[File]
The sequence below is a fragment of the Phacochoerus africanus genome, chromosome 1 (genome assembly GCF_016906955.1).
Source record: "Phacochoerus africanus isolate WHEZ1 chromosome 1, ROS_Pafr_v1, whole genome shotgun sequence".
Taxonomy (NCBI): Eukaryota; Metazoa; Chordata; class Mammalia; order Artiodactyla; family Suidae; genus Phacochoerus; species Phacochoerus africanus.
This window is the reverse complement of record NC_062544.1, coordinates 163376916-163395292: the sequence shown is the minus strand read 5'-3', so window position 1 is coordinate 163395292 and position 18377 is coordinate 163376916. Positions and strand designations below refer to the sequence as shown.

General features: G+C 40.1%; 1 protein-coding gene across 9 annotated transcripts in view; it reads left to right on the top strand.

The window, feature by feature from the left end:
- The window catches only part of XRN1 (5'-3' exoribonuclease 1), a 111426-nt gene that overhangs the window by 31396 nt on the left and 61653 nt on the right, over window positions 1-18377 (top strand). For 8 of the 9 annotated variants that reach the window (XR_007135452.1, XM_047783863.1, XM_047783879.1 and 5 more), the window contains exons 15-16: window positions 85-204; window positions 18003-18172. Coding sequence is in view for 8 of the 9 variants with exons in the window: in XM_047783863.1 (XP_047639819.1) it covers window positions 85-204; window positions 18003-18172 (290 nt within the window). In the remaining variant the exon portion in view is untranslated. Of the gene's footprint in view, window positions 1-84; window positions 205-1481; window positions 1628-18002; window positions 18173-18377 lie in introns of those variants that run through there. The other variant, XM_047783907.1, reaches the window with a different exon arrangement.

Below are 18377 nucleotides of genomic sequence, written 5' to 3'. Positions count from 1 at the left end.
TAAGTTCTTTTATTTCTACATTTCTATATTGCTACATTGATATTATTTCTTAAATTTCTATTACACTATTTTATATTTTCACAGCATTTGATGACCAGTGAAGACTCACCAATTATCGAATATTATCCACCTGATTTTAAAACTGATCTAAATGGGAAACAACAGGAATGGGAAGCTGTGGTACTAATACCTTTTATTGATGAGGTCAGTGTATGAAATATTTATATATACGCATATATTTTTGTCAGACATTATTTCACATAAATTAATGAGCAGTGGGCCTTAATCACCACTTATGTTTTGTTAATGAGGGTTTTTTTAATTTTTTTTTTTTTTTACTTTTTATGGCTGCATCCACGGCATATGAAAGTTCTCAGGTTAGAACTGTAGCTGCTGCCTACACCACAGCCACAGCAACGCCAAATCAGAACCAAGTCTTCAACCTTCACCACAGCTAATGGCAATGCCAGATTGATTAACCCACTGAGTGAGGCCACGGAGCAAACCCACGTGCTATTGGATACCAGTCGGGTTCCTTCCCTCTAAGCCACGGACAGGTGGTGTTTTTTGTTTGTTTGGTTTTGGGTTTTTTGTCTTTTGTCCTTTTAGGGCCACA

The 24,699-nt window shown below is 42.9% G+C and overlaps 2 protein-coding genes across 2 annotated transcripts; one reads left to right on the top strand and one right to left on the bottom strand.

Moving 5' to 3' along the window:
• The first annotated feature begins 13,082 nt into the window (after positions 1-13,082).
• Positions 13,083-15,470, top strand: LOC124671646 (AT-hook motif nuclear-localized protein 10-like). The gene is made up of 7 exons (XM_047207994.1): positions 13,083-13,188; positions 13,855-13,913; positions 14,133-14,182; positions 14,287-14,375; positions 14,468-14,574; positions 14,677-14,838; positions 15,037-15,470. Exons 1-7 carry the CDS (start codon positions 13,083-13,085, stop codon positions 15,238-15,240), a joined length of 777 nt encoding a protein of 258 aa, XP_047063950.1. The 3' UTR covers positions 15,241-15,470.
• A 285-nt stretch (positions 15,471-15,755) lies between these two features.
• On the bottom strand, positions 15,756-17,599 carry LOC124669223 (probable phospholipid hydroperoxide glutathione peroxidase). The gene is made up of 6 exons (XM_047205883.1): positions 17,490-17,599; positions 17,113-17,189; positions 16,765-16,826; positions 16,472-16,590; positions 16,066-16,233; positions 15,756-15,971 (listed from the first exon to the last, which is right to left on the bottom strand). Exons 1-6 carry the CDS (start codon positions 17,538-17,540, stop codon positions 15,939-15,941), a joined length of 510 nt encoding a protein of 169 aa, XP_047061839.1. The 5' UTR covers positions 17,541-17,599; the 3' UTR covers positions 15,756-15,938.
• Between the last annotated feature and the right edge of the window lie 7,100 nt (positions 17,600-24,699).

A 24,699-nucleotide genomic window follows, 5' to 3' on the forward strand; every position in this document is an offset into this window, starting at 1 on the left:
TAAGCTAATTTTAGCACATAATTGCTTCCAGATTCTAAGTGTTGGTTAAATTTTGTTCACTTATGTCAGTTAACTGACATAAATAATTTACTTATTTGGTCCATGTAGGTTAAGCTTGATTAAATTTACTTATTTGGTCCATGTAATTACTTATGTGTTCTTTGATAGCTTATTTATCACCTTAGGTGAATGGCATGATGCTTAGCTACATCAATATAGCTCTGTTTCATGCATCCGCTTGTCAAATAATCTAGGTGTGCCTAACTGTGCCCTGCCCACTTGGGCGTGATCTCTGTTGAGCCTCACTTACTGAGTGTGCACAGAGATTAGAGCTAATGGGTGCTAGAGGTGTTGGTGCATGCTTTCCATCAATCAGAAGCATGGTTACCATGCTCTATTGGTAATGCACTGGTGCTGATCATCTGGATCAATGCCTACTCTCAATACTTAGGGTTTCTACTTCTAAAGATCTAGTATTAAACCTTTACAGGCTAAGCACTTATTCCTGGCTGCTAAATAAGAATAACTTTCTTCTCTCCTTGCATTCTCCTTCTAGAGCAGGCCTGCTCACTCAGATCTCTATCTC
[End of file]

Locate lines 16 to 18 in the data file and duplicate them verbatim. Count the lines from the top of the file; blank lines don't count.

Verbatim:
• Between the last annotated feature and the right edge of the window lie 7,100 nt (positions 17,600-24,699).

A 24,699-nucleotide genomic window follows, 5' to 3' on the forward strand; every position in this document is an offset into this window, starting at 1 on the left:
TAAGCTAATTTTAGCACATAATTGCTTCCAGATTCTAAGTGTTGGTTAAATTTTGTTCACTTATGTCAGTTAACTGACATAAATAATTTACTTATTTGGTCCATGTAGGTTAAGCTTGATTAAATTTACTTATTTGGTCCATGTAATTACTTATGTGTTCTTTGATAGCTTATTTATCACCTTAGGTGAATGGCATGATGCTTAGCTACATCAATATAGCTCTGTTTCATGCATCCGCTTGTCAAATAATCTAGGTGTGCCTAACTGTGCCCTGCCCACTTGGGCGTGATCTCTGTTGAGCCTCACTTACTGAGTGTGCACAGAGATTAGAGCTAATGGGTGCTAGAGGTGTTGGTGCATGCTTTCCATCAATCAGAAGCATGGTTACCATGCTCTATTGGTAATGCACTGGTGCTGATCATCTGGATCAATGCCTACTCTCAATACTTAGGGTTTCTACTTCTAAAGATCTAGTATTAAACCTTTACAGGCTAAGCACTTATTCCTGGCTGCTAAATAAGAATAACTTTCTTCTCTCCTTGCATTCTCCTTCTAGAGCAGGCCTGCTCACTCAGATCTCTATCTC